Thursday, February 08, 2007


Since most of us deal with computers, you've probably come across the concept of the "root" directory. A disk drive may have many folders and files, but the folders are all stacked inside each other, except for one, the "root" that contains all the others. The word "root" suggests a structure with its base in the ground, and all the complexity flowing upward. These directory stacks can also be referred to as "trees," in which branches represent folders containing more folders (smaller and smaller branches) until you get all the way up to the leaves (files).

But people have also imagined these structures growing down. In the early 1970's, I worked on a revolutionary computer operating system (a little TOO revolutionary, it never saw the light of day). The disk folder that contained all the other folders was not called the root, but rather, the "great directory in the sky." (By the way, that's a phrase that gets NO matches at all in a Google search.) And all the other folders and files branched downward from the sky. you see.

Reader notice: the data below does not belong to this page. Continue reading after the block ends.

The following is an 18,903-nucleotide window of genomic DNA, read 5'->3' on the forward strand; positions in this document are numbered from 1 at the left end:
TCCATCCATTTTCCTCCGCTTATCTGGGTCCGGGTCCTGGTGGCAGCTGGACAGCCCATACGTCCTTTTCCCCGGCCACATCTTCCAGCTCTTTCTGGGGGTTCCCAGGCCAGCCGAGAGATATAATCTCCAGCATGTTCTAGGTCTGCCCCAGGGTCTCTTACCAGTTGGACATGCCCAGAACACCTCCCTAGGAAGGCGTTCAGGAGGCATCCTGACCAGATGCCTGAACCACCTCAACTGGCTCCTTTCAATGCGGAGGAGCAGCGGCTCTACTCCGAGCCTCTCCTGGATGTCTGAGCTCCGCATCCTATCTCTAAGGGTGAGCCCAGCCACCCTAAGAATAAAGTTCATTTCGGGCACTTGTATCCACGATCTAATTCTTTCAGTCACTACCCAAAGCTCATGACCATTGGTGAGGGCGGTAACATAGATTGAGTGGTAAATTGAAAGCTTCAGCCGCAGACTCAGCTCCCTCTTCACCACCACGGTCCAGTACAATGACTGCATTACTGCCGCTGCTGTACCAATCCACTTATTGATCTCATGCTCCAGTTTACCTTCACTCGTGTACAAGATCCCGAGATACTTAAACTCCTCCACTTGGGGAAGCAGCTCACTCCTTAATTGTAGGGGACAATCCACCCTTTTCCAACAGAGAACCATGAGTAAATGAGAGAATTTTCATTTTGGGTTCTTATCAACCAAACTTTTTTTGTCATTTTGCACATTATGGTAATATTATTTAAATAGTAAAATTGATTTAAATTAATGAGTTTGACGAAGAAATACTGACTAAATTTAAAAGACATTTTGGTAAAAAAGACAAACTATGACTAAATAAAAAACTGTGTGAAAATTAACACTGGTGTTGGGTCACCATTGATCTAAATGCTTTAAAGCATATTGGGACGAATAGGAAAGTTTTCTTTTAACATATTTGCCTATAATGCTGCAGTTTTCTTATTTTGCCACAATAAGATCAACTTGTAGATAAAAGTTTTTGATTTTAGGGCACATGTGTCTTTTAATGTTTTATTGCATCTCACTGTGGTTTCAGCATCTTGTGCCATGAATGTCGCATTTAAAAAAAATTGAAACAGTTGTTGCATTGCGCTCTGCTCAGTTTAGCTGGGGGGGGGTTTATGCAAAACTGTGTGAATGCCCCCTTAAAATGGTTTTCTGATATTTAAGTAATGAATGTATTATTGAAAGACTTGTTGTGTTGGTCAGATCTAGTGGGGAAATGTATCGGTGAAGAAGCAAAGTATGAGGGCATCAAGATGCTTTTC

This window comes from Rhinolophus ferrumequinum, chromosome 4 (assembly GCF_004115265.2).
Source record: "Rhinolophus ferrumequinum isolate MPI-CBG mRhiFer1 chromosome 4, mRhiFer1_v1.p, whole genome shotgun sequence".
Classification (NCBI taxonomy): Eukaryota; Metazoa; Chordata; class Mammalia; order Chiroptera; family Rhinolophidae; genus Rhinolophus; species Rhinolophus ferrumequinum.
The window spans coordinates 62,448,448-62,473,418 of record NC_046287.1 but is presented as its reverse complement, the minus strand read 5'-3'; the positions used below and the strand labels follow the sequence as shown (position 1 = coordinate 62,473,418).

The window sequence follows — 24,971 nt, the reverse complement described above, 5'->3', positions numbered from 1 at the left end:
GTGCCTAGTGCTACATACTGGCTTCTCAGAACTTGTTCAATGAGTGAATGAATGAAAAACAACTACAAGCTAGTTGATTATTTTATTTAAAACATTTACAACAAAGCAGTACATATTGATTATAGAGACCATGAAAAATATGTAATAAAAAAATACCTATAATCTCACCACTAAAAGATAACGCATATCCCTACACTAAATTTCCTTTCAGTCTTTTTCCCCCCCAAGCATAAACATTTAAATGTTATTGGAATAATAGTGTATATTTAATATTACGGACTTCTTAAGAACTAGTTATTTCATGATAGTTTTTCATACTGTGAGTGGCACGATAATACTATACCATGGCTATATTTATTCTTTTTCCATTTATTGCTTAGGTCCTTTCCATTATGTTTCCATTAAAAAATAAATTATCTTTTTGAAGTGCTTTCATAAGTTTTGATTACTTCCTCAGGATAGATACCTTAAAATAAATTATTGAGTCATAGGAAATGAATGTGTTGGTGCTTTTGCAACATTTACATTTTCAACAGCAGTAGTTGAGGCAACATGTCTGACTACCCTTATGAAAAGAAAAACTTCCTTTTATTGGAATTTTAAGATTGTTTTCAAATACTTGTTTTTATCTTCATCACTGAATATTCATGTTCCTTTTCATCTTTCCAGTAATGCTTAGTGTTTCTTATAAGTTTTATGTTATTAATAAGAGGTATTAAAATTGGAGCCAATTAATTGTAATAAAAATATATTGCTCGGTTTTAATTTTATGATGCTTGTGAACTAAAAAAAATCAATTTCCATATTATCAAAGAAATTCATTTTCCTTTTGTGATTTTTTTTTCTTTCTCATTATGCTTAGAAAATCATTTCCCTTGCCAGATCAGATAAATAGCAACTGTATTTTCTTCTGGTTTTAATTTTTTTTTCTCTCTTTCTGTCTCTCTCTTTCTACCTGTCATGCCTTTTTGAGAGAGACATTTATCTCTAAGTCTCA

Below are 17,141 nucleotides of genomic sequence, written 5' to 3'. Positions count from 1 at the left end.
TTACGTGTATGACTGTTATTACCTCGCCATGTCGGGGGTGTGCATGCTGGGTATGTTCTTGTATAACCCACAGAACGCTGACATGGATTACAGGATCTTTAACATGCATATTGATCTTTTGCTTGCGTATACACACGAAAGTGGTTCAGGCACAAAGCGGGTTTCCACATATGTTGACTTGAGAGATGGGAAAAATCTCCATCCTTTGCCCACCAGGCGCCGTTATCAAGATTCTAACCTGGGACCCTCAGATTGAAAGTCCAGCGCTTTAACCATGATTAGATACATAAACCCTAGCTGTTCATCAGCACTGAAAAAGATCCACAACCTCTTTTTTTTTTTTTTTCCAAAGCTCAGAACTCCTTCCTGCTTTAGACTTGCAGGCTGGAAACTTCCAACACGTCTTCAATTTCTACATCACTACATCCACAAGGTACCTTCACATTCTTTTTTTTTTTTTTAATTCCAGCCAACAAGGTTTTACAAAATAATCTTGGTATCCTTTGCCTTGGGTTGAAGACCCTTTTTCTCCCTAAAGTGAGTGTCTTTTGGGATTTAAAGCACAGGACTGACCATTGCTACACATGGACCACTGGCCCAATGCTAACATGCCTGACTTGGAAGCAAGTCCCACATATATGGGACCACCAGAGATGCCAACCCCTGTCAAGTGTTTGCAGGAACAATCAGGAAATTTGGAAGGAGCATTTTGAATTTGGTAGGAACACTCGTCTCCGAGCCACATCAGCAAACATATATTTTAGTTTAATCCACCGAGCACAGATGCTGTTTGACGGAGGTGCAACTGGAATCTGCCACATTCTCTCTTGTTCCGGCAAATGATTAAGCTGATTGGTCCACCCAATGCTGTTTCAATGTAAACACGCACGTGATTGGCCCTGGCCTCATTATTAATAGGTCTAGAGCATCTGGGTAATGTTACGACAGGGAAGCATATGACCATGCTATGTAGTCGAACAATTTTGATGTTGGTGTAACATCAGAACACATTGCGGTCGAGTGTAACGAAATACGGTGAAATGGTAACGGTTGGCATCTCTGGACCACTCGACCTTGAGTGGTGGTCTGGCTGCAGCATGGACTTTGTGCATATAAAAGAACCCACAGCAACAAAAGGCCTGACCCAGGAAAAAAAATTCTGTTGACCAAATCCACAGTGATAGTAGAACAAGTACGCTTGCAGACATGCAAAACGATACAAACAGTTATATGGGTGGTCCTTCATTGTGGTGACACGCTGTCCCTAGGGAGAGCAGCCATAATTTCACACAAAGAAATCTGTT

It's interestng how I managed to remember that name, "great directory in the sky," all these years. What really comes to mind is not the name, but its "mangle." This revolutionary operating system was compiled by a "pre-compiler" that turned its elegant source code into another language that a computer of the time could understand. That second compiler understood symbols as long as six characters, no more.

Many computer development systems support the ability to write symbols that are too long for other parts of their computer world to understand. These development systems "mangle" symbols, replacing the long ones by short enough symbols that are unique. For example, you might write a program with these symbols: forward_balance, forward_balance_estimated. If these symbols have to be represented by words only eight character long, they might be "mangled" into: forwbal1, forwbal2. And the mangle of "great_directory_in_the_sky" was the memorable "gdits," pronounced guhDITS.

(You'll be amazed if you search the web for gdits. An don't miss Peter Grubbs' song, Ghost Dachsunds in the Sky, on lyrics on this page.)

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